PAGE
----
Posted by on June 12, 2013 in C#, CSS/HTML/JavaScript, Testing

In my experience, tests that emulate real-world usage and use real-world data, find more relevant bugs, convey intent more clearly, and exercise the system under test more thoroughly than tests that do not. Consider testing a cab service to assert that a given vehicle arrives at its destination:

cabService.SendVehicleToDestination(vehicle, destination);
Assert.AreEqual(vehicle.Location, destination);

Now, it shouldn’t particularly matter what vehicle is sent, or to where it is sent, but it’s often valuable to provide objects to methods that looks like the kind of objects an actual consumer of the service would send. Enter Randomator, a tool I created to use when scaffolding test objects:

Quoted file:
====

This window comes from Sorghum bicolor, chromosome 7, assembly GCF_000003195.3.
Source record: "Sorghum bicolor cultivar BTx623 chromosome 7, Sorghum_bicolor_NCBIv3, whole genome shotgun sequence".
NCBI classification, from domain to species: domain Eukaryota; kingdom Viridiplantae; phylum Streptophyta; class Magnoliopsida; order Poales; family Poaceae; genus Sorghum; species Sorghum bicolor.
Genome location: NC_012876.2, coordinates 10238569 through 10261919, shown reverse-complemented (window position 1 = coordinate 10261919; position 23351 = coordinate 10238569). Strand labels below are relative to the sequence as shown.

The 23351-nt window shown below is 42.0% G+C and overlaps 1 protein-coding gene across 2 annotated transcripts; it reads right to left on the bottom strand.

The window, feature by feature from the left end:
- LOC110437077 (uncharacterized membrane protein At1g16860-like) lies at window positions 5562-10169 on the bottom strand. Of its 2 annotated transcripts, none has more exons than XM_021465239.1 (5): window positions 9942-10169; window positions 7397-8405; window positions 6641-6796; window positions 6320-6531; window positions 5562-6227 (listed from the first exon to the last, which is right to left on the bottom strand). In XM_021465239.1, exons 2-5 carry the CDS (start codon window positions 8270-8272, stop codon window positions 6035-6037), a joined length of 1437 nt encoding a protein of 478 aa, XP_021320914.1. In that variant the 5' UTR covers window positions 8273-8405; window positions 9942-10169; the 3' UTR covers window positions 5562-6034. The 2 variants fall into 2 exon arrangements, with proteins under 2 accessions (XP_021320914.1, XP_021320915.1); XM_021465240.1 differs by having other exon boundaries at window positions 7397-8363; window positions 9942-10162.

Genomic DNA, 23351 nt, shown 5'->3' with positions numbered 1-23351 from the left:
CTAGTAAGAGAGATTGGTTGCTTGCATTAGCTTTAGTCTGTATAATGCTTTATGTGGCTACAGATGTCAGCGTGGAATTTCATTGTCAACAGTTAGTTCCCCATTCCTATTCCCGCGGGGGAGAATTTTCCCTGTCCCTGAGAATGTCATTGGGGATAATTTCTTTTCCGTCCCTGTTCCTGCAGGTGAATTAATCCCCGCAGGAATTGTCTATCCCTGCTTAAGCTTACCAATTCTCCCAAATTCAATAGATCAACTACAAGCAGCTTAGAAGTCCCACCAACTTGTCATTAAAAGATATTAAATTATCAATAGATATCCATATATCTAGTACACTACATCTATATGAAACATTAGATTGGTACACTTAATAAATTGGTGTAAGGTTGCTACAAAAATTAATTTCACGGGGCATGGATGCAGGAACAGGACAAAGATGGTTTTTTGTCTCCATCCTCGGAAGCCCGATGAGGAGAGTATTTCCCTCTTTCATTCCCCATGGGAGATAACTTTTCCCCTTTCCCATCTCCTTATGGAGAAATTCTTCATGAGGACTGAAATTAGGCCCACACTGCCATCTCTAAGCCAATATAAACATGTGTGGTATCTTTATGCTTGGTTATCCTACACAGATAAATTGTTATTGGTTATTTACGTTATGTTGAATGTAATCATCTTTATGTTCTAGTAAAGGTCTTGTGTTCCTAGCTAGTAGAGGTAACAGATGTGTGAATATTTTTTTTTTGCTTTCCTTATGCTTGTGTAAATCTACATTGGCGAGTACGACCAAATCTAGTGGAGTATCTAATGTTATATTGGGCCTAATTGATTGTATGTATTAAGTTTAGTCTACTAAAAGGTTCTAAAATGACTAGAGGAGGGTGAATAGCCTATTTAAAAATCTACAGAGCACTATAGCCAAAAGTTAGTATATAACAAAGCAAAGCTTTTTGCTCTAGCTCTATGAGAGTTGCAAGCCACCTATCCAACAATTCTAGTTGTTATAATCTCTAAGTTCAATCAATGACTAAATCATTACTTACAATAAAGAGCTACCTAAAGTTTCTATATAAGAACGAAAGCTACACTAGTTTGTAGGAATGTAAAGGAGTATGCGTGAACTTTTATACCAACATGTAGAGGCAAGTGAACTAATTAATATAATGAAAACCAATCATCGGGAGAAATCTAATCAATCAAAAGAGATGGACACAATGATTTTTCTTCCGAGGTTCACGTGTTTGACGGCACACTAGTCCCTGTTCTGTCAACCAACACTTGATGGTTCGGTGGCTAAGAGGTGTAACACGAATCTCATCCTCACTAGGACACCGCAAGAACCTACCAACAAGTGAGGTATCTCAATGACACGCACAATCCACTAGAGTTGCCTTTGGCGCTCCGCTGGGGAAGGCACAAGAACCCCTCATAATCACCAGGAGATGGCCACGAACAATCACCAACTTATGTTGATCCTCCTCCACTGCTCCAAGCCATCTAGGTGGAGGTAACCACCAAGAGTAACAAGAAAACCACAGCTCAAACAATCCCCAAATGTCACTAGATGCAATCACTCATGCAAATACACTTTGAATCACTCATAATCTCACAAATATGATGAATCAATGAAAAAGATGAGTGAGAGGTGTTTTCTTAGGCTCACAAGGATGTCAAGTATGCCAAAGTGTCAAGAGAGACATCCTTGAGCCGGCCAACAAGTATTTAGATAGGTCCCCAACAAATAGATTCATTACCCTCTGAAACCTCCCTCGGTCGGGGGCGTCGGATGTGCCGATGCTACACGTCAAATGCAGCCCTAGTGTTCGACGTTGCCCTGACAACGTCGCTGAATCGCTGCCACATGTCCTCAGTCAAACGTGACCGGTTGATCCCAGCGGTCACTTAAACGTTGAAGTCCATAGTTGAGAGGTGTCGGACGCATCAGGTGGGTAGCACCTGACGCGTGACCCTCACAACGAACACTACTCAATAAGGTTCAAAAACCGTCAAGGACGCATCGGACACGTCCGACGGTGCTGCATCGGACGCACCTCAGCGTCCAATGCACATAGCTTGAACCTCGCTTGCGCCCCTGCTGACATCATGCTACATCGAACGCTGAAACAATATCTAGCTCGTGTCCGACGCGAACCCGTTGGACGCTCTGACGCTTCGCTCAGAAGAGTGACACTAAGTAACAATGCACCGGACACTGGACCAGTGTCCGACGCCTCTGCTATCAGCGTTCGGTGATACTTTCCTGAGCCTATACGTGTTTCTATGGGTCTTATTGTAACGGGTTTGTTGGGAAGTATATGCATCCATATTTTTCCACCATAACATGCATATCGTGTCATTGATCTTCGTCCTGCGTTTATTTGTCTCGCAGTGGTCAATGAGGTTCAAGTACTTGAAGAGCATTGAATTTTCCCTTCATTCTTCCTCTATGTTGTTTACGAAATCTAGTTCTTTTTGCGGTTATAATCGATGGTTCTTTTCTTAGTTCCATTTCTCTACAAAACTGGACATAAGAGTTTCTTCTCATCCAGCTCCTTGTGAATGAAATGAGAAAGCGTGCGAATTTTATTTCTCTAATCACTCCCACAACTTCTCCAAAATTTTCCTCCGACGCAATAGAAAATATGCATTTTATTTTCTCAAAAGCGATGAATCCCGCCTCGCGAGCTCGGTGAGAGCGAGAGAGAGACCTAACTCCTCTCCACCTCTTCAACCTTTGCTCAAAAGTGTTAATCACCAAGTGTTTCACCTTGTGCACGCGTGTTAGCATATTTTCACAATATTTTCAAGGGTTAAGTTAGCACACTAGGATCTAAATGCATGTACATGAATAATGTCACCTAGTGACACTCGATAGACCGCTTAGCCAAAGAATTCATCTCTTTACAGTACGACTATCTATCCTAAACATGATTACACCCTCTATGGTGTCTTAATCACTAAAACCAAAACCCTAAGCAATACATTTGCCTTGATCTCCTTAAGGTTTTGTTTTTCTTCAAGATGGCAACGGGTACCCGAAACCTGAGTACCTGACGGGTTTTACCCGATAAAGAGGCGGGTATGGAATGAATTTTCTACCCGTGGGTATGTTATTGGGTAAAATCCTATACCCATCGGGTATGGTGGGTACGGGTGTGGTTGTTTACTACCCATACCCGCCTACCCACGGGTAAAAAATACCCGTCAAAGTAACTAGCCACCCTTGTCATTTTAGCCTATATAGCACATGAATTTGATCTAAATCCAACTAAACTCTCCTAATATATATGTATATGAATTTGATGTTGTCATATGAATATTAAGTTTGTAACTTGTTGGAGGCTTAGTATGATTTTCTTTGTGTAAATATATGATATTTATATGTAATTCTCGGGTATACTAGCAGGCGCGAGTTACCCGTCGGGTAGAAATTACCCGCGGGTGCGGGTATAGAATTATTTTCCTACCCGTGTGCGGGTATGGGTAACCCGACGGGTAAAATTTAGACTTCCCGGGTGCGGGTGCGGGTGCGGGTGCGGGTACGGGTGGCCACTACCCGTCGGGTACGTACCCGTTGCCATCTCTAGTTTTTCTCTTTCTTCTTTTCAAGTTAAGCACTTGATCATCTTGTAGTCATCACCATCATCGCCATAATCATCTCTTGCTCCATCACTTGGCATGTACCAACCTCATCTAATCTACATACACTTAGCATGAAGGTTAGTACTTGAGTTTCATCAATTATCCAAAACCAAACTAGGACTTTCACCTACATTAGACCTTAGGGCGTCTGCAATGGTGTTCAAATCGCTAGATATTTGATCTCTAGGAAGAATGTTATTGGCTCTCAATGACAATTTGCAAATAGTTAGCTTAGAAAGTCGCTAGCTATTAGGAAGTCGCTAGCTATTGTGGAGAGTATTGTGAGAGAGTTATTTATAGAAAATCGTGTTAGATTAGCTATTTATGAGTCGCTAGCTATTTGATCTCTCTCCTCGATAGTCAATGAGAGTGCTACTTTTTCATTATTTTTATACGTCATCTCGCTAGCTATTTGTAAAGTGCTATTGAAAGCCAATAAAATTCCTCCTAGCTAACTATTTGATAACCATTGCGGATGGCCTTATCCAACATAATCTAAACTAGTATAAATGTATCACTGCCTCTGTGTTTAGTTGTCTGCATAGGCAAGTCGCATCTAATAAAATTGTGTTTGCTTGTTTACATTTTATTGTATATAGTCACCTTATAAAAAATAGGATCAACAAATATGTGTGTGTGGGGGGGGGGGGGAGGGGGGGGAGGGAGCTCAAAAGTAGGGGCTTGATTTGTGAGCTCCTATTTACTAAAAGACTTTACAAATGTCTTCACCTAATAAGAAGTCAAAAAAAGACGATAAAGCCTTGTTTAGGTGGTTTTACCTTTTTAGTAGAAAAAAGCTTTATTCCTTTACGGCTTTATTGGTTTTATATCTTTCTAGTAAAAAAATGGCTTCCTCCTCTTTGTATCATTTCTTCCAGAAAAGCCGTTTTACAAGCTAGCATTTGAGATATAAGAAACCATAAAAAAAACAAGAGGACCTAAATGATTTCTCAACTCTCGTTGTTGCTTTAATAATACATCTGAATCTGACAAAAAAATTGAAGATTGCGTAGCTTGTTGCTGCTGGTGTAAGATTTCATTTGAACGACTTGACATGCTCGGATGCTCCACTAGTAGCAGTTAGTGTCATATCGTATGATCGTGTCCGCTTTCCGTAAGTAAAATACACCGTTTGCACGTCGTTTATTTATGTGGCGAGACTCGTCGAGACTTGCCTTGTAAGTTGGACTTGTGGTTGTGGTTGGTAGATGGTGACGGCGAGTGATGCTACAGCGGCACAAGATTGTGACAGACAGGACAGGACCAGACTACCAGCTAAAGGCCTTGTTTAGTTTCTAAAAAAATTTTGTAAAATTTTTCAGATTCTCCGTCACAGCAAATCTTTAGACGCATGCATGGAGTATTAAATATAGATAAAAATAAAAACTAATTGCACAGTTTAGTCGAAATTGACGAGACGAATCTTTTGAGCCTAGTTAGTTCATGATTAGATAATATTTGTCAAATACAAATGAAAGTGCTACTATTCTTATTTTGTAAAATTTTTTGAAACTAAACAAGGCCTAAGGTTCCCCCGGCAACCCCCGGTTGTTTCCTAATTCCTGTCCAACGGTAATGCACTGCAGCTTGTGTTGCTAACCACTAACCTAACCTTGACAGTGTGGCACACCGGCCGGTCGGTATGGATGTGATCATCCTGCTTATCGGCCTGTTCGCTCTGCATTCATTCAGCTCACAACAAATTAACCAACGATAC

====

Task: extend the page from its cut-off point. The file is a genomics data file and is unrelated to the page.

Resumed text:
public Vehicle MakeRandomVehicle()
    return new Vehicle
        Color = Randomator.RandomColor(),
        Year = Randomator.RandomNumber(2000, DateTime.Now.Year + 1),
        Make = _makes[Randomator.RandomNumber(_makes.Length)],
        Owner = string.Format("{0} {1}", Randomator.RandomFirstName(
                Randomator.Gender.Any), Randomator.RandomLastName())

A sample run produces:


Put it all together and the test looks like:

// Arrange
CabService cabService = new CabService();
Vehicle vehicle = MakeRandomVehicle();
String destination = Randomator.RandomLocation();

// Act
cabService.SendVehicleToDestination(vehicle, destination);

// Assert
Assert.AreEqual(vehicle.Location, destination);

This is, of course, a rather contrived example. We don’t have a cab service at, fun as that would be, but as a family history company, we do have a lot person, event, location, and relationship objects for which this tool proves useful. Randomator has seen extensive use, enough so that I’ve ported it from C# to JavaScript and Java and made it available to the public under the MIT license. Check it out at:

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